There is a certain thrill for me watching adult learners exploring a totally alien environment. Maybe it’s the mad scientist in me? I’m having those very sorts of opportunities in August as Peggy Sheehy and I lead teachers from around the world through quest-based learning experiences in 3DGameLab. Our group’s quests revolve around the concept of using World of Warcraft (or similar MMO’s) in the classroom. Our first week has simply been a chance to orient folks to World of Warcraft. Simply put, we just want them to play the game, immersing themselves in the fantasy world of Azeroth.
As we move into week two, we’re asking our participants to look at the game through the lens of education and instructional design. World of Warcraft is an incredibly complex game. This first week has reminded me of just how much I take for granted: the jargon, game culture, and of course the technical side of things. We have a range of prior knowledge among our participants from those who have multiple level 85 characters, the highest level in the game, to those who have never experienced any virtual world, much less a game-based virtual world.
One of the first quests for our explorer-teachers this week is to examine how the game’s designers essentially are instructional designers. The game has to teach you how to play the game. This requires a great deal of thought, planning, and testing on the part of the designers. Blizzard Entertainment, the makers of World of Warcraft, have become masters of this, as their subscriber numbers (around 12 million) indicate.
We asked our teachers both newcomers and veterans alike to reflect on their first experiences in the game and to consider what lessons we might apply to our classroom instruction. The first responses coming in are very telling:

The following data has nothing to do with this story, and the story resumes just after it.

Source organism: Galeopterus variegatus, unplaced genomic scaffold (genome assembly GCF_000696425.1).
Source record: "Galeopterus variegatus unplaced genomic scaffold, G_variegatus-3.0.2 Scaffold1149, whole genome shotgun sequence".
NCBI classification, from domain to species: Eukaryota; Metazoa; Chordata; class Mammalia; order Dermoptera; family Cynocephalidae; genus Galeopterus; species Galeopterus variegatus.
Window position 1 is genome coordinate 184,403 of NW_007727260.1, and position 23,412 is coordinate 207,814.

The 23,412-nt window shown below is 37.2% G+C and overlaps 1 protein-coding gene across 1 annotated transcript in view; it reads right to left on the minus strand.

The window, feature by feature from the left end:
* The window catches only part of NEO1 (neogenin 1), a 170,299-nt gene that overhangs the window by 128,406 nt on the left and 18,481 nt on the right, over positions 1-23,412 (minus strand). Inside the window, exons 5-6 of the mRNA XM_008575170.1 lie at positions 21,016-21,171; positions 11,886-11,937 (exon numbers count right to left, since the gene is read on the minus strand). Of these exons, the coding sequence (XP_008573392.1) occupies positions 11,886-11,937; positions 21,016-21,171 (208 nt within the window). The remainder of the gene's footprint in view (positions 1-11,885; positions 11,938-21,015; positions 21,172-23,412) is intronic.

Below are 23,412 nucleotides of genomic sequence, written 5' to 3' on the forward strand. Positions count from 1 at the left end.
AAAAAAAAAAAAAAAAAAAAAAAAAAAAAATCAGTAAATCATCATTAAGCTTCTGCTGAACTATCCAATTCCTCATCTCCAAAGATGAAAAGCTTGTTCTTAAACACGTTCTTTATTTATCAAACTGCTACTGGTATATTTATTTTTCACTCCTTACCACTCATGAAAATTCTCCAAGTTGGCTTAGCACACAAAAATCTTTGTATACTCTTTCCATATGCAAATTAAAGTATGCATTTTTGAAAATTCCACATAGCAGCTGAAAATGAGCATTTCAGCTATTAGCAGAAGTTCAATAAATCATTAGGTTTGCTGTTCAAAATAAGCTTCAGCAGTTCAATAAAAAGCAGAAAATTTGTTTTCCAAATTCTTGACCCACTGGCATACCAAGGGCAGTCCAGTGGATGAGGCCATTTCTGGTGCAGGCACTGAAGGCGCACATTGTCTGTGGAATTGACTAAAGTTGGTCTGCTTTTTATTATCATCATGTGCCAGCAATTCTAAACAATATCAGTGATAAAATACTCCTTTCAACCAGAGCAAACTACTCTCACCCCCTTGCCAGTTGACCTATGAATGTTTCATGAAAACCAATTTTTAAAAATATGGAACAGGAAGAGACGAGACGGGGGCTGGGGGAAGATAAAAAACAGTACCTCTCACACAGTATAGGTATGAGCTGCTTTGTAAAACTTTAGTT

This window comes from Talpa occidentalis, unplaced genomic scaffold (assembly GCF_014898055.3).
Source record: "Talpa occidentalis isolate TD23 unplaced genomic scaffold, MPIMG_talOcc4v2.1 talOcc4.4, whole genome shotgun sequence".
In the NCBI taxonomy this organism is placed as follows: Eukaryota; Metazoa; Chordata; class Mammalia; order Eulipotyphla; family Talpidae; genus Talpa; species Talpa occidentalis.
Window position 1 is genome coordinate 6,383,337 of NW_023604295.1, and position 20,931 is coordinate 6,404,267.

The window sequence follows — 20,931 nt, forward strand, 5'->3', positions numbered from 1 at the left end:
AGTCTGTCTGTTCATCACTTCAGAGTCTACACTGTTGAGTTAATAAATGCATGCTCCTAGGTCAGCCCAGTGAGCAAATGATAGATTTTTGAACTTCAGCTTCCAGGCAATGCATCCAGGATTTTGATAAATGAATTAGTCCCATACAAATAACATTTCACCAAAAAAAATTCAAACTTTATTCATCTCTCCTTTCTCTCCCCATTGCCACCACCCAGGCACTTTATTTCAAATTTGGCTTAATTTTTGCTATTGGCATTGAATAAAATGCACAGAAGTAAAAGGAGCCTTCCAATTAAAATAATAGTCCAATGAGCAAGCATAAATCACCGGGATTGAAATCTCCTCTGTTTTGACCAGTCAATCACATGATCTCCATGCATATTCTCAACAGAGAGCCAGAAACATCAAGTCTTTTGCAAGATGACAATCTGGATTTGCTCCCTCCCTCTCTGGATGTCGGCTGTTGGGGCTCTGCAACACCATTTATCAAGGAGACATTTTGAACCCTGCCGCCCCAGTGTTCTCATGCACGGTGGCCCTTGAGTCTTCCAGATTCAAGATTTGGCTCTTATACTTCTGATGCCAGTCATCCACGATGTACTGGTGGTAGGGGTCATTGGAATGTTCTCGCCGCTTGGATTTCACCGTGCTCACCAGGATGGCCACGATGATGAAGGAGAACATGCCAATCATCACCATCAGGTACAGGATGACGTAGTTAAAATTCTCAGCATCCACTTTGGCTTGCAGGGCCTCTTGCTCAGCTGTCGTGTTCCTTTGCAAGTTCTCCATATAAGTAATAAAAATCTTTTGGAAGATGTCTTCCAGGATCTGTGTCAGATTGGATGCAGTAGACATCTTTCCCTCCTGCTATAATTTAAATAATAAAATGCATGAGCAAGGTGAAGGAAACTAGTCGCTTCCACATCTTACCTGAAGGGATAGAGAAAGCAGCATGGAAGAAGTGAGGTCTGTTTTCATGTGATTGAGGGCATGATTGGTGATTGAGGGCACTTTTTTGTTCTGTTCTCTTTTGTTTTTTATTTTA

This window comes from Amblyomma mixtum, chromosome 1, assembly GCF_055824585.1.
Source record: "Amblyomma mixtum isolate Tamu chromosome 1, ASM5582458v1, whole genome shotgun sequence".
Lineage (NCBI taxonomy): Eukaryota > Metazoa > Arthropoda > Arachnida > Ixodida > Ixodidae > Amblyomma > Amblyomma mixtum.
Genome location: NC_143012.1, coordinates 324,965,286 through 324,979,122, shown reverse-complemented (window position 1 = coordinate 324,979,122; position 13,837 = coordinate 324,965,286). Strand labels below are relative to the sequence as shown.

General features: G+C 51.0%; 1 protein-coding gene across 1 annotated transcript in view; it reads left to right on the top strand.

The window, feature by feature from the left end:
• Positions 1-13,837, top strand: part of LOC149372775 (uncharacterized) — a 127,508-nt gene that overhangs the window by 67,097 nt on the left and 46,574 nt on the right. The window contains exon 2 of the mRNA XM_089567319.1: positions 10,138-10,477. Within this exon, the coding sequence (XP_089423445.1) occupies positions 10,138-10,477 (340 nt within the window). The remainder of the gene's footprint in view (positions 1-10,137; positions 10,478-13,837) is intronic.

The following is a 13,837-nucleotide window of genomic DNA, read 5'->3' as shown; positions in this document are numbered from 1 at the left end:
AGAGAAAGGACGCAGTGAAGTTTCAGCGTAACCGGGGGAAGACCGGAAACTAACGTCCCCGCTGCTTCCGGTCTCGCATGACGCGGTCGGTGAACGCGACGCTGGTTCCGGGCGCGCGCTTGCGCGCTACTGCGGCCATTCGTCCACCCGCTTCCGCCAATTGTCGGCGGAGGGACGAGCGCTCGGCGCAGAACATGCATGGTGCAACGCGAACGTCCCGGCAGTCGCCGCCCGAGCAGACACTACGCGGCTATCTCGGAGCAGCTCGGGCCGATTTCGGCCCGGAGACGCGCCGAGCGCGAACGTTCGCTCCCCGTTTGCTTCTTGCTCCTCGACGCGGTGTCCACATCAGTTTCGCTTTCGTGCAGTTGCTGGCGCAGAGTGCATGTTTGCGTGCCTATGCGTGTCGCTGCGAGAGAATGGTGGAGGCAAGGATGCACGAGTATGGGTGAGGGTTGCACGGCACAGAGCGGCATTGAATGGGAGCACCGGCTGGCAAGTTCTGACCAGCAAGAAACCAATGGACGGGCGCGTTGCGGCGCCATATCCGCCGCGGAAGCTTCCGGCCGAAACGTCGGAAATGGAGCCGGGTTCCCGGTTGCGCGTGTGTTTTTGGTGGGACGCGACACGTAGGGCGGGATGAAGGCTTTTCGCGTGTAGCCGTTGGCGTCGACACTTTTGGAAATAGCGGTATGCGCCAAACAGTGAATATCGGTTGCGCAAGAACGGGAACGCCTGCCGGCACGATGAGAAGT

After a couple of unhappy days, something happened that turned it around for me. People started helping me – not only that, but on two different days, very advanced players went on quests with me. What a totally different experience it was! I loved playing. It was so much fun, and I was learning a tremendous amount by following their lead and asking questions. It’s lonely to struggle by yourself, and many times I thought that this must be how students feel when they get stuck and are not allowed to work with anyone else.
This response really highlights the value of the social component, something that good games typically foster but too often our classrooms discourage. Another teacher shared this observation:
Each quest would expand the area you could investigate. Each quest would introduce you to more and more challenging obstacles to overcome. Some quests taught you how to fish, earn money with a trade, and use different talents. You were not tossed in the middle of the pool with all your skills in place, you had to learn them one or two at a time. New skills built upon previous knowledge.
This mastery-based approach is not common in our schools, primarily because time for learning is a set constant. The mentality is, “if you don’t get it, sorry, we have to move on.” Keeping your experiences within your “regime of competence” is a concept also reflected by this educator:
WoW is good at starting you off small – just a few spells, easily defeated baddies, and quests that let you go practice your skills without aggroing mobs. The game is also good at keeping you within your skill realm. You won’t find any level 30 foes in the level 1 areas so you’re usually pretty safe from biting off more than you can chew.
On the concept of feedback to the player (what we might call assessment), one of our educators shared this observation:
I could see that I was making progress, and that was motivating. Also the frequent advancing in levels at the beginning stages. I was so happy when my level went up! I’ve rarely seen this technique done in education, but it could certainly be borrowed.
I was so impressed by the thoughtfulness and reflection of these educators I had to go ahead and share it. There are many more educators who’ll be sharing their reflections on exploring World of Warcraft this week.
Are you a gaming educator? What parallels can you make between game design and good instructional design?